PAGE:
Sustainability is, and always will be, embedded within AMRA’s DNA. We dedicate ourselves to create the epitome of luxury and wellbeing with the most minimal environmental impact possible.
We ensure our ingredients are sourced ethically and sustainably, with full traceability, as well as ensuring to use recycled and recyclable materials wherever possible.
Upcycled ingredients are also at the root of our active technology, fused into our engineered skincare for inimitable products at no cost to the environment.
We had the opportunity to speak to Lucy Brialey, Co-Founder and Director of the Sustainable Spa Association (SSA), a not-for-profit organisation formed to assist spa businesses aiming to implement sustainability into their business.
What is the SSA, and what do you do?
“The association has been set up for four main stakeholder groups. Mainly for the spa operator, to assist and help them with education and form a nice roadmap to sustainability practices in their everyday operations and is supported by two other stakeholder groups.”
“One would be the partners who are direct suppliers to the spa industry, brands who are upholding quite high credentials who could be direct suppliers but also part of their education process. Then we have sponsors who are outside of the spa industry, but are still suppliers to the spa industry. They’re looking at solutions across water waste and energy, and any other environmental solutions that a business might need. The fourth stakeholder is the consumer.”
“They (the consumer) are putting pressures on the spa operators in terms of the choices they’re making in terms of products, chemical usage, and packaging.”
You offer an accreditation, does that play into the side of consumer pressures?
“It has a number of functions really. For the consumers it’s certainly third-party verification that that spa is operating on a sustainable level. The consumer public a bit tired of green washing and really appreciate substantiated claims nowadays”
“It’s also a learning process for the spa. We can teach them leading business techniques which saves them money within their operations, and that’s mainly through procurement, waste production, and swapping suppliers for water waste and energy.”
What was your greatest drive for sustainability?
“Oh gosh, wow. I feel I’m in the most magical place in my life at the moment because it’s actually a really big passion of mine, and has been for a long time.”
“It’s a personal passion of mine, but so is health and wellbeing, which is why I went into the industry as well. It’s like bringing all of those things together, taking everything I deeply care about and putting it all into one place as a career.”
“If the spa industry is a place of health and wellbeing then it truly should be a place of health and wellbeing. How healthy can you truly be if you’re destroying the environment along the way? We need a healthy environment to be healthy people, so the whole thing goes hand in hand.”
How are Sustainability and the Spa Industry intertwined?
“Ultimately you can’t achieve human health without environmental health, without planetary health. One of our partners hit the nail on the head recently with a great quote “Sustainability is wellness for the planet”. It’s so simple but so perfect.”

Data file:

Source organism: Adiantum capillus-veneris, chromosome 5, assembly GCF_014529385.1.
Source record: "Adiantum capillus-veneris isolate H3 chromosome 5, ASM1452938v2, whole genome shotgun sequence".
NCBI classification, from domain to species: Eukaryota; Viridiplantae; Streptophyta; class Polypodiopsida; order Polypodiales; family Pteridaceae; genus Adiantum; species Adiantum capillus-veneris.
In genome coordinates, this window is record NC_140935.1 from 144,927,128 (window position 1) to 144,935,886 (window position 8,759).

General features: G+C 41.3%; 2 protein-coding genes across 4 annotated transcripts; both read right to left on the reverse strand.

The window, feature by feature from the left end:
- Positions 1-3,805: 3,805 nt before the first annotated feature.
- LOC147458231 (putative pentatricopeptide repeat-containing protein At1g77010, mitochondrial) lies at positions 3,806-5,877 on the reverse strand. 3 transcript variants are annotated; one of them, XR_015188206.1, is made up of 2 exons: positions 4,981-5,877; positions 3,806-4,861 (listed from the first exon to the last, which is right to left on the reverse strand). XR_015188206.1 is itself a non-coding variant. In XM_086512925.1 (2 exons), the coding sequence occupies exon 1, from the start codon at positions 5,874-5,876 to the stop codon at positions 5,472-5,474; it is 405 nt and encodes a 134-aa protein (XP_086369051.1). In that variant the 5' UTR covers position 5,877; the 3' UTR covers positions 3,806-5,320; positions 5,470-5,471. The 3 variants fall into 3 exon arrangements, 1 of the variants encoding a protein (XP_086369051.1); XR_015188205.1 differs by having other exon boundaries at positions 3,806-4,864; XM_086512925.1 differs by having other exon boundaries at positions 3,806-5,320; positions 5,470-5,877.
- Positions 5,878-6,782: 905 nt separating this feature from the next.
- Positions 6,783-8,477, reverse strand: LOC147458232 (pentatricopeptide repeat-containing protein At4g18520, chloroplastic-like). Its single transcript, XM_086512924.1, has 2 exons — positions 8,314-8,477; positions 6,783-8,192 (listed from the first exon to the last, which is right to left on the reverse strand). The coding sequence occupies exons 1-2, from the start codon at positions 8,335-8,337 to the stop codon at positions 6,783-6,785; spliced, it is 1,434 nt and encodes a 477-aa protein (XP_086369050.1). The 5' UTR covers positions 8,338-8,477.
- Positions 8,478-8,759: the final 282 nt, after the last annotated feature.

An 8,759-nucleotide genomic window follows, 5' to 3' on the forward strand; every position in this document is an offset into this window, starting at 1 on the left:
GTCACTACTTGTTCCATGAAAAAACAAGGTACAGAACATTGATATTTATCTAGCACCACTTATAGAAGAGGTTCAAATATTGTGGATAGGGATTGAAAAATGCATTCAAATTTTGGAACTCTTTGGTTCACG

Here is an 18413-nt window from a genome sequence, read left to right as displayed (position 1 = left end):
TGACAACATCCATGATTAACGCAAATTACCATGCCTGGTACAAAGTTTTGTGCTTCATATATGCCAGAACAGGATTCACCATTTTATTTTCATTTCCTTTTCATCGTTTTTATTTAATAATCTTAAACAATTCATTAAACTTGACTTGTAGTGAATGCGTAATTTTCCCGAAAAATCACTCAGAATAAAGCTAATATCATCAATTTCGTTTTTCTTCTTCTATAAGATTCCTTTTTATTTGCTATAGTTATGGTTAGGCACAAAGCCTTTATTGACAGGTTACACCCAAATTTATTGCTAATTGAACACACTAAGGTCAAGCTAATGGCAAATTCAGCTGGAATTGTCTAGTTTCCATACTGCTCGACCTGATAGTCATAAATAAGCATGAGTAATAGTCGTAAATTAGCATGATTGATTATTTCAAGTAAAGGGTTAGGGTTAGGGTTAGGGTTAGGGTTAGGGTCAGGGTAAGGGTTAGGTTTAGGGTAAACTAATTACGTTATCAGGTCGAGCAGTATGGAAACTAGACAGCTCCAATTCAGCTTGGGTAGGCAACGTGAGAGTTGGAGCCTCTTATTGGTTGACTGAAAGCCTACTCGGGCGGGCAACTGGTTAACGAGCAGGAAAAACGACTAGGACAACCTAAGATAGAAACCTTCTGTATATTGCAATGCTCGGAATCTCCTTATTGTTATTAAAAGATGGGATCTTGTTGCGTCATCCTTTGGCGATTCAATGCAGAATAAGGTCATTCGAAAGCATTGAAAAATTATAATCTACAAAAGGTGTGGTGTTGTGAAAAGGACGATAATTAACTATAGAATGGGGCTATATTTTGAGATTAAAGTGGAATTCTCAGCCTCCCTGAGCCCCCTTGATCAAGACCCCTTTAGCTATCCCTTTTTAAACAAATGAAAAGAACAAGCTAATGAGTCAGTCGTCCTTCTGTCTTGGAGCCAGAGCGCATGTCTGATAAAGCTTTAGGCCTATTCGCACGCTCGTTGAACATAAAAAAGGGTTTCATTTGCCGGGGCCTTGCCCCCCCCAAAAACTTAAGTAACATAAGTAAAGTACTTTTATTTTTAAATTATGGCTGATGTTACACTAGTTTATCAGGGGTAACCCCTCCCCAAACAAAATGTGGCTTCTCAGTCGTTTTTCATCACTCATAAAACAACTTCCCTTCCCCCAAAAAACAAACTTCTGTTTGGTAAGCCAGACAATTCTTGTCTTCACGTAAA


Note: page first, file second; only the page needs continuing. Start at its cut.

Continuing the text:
What are some challenges you’ve faced in the SSA?
“When we launched, we didn’t realise why it wasn’t getting as much traction as we thought it would, although we did launch in the beginning of the pandemic when many businesses were closed. However, through a survey we saw a large majority of the spa industry didn’t understand what sustainability meant. They had heard the word but didn’t know how to do anything about it or implement it.”
“Following that we had quite a bit of feedback. Because spa’s didn’t know what it meant or they didn’t feel their operations were sustainable, they couldn’t approach us because it was going to expose their non-sustainable credentials. So there was kind of an intimidation almost that we’re trying to break the barriers down on now by really opening up education and campaigns to all, whether they’re members of not"
“It doesn’t matter what really doesn’t matter what stage of the sustainability journey you are on, it’s an ever-evolving subject and you learn so much on the way. The great thing is in the spirit of sustainability the community is always an encouraging one and one where knowledge share is highly appreciated”
Is there any advice you’d offer to companies looking to become more sustainable?
“Just jump in and just start. I get asked all the time, “tell us three things that we should do now to be sustainable” and I think they’re expecting me to turn around and say things like “okay, don’t use single use plastics” or “switch your lights off.” These are isolated actions and although we don’t discourage them it is a much broader subject.
I think it’s just you’ve got to start with a plan, and don’t make it too hard. If you chose one little thing within People, Planet and Profit for example, like: this year, for our team we are going to improve education. Then next year you could expand to do something within the community. Your planet objectives could be waste or plastic reduction and profitability could focus on energy or water savings. It can be as big or as small as you want it to be.”
“It’s a case of just start, and make it easy, because it’s a very long process that you can layer year after year after year, but if you don’t start you’ll never get to that stage.”